DLP Myth #1: You can get DLP as an add-on to an existing solution.

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I read a blog post today from Midwest IT Professional entitled Myths of Data Loss Prevention (DLP).  The post didn’t really address the kind of thing I consider to be myths about DLP, but it did get my thought process going.  So, over the coming days, I’ll present a series of myths related to Data Loss Prevention.

The first myth I’d like to address came in the form of a firewall/UTM vendor announcement about the growing demand for DLP.  The quote that accompanied the press release stated:  “Today, customers can have both state of the art multifunction firewall protection and unbeatable Web, messaging and DLP security that is affordable, powerful, highly reliable and easy to use.”  

From this, I pull myth number one:  You can get effective DLP as an add-on to your firewall, web or email security solution.  While some rudimentary data loss prevention functionality can be added to most any network security device, its effectiveness may often do more harm than good.  

Most add-on DLP functionality comes in the form of scanning network traffic (web, email, other) and looking for simple regular expression pattern matches for social security numbers, credit card numbers, etc.  This content monitoring capability has been around for many, many years, however in my experience it has been ineffective and in many cases counterproductive.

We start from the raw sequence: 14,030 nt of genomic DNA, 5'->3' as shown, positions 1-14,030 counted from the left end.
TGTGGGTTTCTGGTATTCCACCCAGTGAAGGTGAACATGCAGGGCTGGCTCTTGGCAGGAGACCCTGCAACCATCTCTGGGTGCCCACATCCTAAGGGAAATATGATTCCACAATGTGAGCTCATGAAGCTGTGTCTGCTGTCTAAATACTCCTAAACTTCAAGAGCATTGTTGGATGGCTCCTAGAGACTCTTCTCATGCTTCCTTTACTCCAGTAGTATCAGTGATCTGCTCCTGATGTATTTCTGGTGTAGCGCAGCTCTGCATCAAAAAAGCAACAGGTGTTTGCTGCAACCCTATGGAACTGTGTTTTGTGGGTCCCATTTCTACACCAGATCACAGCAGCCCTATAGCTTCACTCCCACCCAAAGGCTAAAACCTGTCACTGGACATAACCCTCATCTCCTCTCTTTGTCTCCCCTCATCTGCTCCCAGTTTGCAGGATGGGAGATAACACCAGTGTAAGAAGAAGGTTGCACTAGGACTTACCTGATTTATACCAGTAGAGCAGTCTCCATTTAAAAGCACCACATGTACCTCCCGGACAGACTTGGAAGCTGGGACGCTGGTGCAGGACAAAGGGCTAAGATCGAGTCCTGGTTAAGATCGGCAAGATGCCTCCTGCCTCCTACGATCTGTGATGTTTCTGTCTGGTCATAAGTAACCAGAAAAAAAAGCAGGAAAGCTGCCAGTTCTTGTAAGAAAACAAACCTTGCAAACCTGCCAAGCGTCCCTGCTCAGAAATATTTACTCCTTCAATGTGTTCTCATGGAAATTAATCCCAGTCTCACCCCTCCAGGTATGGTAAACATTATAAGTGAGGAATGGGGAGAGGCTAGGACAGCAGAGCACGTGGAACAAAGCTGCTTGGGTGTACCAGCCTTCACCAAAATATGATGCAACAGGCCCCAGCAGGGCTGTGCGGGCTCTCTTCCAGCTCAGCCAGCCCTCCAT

I had one client, for example, who tried to use their leading email security solution to identify and block incidents of sensitive data leakage using regular expression patterns.  They went this route initially to avoid having to buy a purpose-built DLP technology–trying to save some money in this tough economy.  What they found was that the rudimentary content monitoring and filtering technologies did a poor job of identifying *true* incidents of data leakage.  They ended up with more incidents each day than they could keep up with and since the vast majority of the incidents were false positives, they stopped looking at them altogether.  I won’t go into detail about why this just doesn’t work.  Just give it a try with your own email security solution and see the results for yourself.  

In addition to the fact that regex patterns alone are ineffective, consider the fact that in most cases, an SSN alone does not constitute a data breach.  Most regulatory or legal mandates state an SSN when accompanied by other data points that together make an individual “personally identifiable” (hence the term PII–personally identifiable information).  True DLP technologies have the ability to do much more than just pattern matching.  In fact, a key feature of most every major DLP technology includes the ability to do “exact matching” of specific individual data fields.  This means that a rule can be established that when an SSN combined with other data fields *from the same database record* are seen in a single communication, this will trigger an incident.  So if it’s my SSN along with the name Steve Smith (not my name), that won’t trigger.  However, if it’s my SSN along with my name, it will trigger.  This exact matching capability is critical to effective data loss prevention and adding “DLP” to your basic firewall, web or email security device just may do more harm than good.

Other data loss prevention (DLP) myths to follow! 

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